Maybe it’s the sign of post-holiday season jadedness, but this constant chatter about the ‘cycling revolution’ is ageing fast…
If you believed everything you read, you’d have been in for a shock last week when you got back in the saddle for the first dreary commutes of the year, only to find that cycle lanes weren’t wider, motorists still cut you up and that Bradley Wiggins didn’t appear in a puff of fairy dust to help you out when you got that flat.
No-one has been foolhardy enough to suggest that cycling has somehow become the mainstream mode of transport in the UK – but the idea that 2012 was some kind of ‘year of cycling’, thanks to countless op-eds and pieces off the back of sales figures or Olympic excitement that opined how 2012 was the year where the British people not only realised they loved cycling, but that they were going to do something about it.
But there are gaps in the thinking here. There are gaps between the enthusiasm for cycling and the willingness and practical ability of a populace to get a bike and ride it frequently; there are gaps between the growth of cycling clubs and the packs of racers that fly round parks and the creation of a society where everyone can and will take up cycling; there are gaps between the perception that cycling on this great journey of activity and progress and the reality of botched programmes and conflicting interest.
Feeling deflated? Try this on for size: cycling on the Transport for London Route Network (TLRN) is forecast to have fallen in 2012 for the first time since 2001/2. That’s not to say that the number of journeys taken in London necessarily took a dive, or that those forecasts spell out a decline for the rest of the country, but it’s enough to undermine some of that rosy thinking that’s been fogging our judgment. In so many ways 2012 was a great year, but let’s lose this talk of revolution for the moment.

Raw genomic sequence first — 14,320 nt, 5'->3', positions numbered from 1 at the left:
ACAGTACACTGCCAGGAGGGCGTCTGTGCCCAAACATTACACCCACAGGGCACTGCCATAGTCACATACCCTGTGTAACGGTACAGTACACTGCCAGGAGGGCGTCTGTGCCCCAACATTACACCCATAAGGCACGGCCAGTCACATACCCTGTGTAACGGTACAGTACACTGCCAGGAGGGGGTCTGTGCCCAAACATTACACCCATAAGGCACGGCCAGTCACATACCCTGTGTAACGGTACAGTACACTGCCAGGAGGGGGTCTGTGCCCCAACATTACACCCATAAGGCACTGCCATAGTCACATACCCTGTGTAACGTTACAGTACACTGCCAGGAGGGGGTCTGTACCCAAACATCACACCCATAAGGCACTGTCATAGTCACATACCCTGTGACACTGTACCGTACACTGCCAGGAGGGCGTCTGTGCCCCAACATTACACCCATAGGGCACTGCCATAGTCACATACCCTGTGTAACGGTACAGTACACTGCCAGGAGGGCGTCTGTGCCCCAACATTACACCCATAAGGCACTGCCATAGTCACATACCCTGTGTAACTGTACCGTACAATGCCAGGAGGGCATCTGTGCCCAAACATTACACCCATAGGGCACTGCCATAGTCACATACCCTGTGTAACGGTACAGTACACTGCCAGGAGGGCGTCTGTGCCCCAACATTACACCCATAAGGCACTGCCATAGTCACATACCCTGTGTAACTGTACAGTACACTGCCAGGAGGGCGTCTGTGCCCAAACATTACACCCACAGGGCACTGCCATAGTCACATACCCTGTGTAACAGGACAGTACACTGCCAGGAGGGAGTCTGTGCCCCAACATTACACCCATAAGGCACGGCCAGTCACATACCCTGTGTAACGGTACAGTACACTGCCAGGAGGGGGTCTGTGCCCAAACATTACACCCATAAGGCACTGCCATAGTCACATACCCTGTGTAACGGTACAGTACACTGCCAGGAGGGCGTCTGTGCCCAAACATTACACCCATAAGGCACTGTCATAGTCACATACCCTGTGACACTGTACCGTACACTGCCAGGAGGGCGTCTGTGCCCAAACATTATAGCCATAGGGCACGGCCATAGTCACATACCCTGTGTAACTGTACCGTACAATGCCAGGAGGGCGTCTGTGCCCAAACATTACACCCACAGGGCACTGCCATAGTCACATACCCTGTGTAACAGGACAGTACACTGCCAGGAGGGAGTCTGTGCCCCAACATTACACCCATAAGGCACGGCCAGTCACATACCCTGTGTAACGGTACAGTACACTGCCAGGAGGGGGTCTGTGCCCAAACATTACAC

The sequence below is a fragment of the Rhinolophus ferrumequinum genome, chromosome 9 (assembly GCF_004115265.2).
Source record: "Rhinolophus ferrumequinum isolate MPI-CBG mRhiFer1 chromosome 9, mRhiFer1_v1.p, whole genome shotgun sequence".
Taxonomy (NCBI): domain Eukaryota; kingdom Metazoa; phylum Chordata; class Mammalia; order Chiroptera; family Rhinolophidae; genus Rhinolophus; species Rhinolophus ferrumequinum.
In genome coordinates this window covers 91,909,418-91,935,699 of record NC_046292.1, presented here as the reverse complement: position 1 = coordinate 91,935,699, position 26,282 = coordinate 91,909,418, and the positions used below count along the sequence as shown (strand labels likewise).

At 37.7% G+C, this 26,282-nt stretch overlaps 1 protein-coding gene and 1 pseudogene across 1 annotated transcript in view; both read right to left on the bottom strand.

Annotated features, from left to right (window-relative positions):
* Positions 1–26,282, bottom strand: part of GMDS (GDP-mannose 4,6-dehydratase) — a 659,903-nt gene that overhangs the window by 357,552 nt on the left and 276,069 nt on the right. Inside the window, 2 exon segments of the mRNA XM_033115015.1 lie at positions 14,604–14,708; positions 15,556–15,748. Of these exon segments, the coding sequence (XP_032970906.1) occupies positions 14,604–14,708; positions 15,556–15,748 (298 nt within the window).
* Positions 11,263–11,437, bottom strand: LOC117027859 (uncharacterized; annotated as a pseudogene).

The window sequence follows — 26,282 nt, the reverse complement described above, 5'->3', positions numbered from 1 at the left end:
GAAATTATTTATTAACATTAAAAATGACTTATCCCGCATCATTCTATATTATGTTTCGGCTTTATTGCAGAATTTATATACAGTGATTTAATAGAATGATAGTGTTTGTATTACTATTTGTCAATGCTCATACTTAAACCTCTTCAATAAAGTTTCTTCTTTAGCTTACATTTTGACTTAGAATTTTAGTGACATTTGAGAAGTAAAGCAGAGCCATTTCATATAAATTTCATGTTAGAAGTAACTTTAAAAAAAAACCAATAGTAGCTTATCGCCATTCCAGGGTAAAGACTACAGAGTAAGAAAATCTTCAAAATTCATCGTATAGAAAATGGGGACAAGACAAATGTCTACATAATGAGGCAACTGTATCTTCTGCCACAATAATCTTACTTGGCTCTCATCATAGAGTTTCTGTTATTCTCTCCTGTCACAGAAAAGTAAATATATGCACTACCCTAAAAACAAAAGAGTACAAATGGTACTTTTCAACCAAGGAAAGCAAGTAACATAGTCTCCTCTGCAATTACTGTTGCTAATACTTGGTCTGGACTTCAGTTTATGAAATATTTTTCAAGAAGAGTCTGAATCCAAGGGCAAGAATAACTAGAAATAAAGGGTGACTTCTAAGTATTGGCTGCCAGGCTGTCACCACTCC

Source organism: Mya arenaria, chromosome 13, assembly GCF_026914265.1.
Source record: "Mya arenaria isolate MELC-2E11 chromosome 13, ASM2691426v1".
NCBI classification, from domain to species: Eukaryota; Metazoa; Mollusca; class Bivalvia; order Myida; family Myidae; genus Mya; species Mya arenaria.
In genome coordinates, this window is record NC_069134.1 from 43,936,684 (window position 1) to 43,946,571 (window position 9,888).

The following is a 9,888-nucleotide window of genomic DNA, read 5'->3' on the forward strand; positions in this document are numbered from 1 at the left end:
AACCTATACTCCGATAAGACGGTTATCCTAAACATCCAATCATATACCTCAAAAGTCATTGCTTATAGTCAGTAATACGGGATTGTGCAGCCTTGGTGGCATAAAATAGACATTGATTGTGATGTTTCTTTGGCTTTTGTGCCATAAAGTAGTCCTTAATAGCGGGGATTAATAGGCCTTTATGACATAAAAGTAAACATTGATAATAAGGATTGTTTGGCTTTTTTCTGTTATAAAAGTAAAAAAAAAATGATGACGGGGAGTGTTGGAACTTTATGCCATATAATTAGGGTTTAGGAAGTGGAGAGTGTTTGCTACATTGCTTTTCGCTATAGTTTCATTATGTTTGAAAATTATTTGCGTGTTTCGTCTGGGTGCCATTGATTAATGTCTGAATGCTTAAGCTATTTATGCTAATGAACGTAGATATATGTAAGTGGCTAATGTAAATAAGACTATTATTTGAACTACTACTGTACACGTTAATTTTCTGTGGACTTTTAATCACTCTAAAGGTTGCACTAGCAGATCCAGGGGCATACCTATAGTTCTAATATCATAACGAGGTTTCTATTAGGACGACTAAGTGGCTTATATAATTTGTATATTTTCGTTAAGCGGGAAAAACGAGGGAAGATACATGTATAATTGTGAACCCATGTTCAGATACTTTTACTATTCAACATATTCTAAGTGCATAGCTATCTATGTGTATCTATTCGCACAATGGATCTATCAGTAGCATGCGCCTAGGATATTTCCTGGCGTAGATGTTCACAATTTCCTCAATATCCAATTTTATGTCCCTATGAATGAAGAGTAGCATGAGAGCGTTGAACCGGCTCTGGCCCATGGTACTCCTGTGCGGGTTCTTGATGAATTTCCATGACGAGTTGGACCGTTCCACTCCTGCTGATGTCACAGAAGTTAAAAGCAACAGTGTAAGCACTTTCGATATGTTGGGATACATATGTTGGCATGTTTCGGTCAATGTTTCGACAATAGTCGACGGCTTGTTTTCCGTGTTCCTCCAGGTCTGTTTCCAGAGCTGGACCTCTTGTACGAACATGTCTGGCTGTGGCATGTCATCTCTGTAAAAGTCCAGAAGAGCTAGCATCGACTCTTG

The real problem here with the idea of a revolution is that it doesn’t capture in any sense my experience, and I suspect many of your own experiences, of cycling on a day-to-day basis. Jackie Ashley talks about cyclists taking over Richmond Park as though it were some kind of proto-transport network, but it’s such a divergent world from 99% of the roads and streets of the capital.
You might read an article about where cycling is going next and what great things our Bradley is up to over a morning cup of coffee and then it’s on to the pothole-ridden streets to do battle. Your experience might well be like mine: I don’t see change and I haven’t seen change in years of cycling – beyond, perhaps, Boris bikes. You might see more cyclists, depending on where you are, but is that reflected in changes in the law? Better roads? Better drivers? Better cyclists?
In some instances, there has been change, but when you’re forced to look at how far the personal experience is divorced from the rhetoric and the general discussion in the media around cycling…well, reality bites.
Statistics, opinions from journalists that have taken a trip to Richmond Park, politicians paying all kinds of lip service to cycling: I’m looking forward to the day when I stop hearing about the positive changes in cycling and start seeing them.
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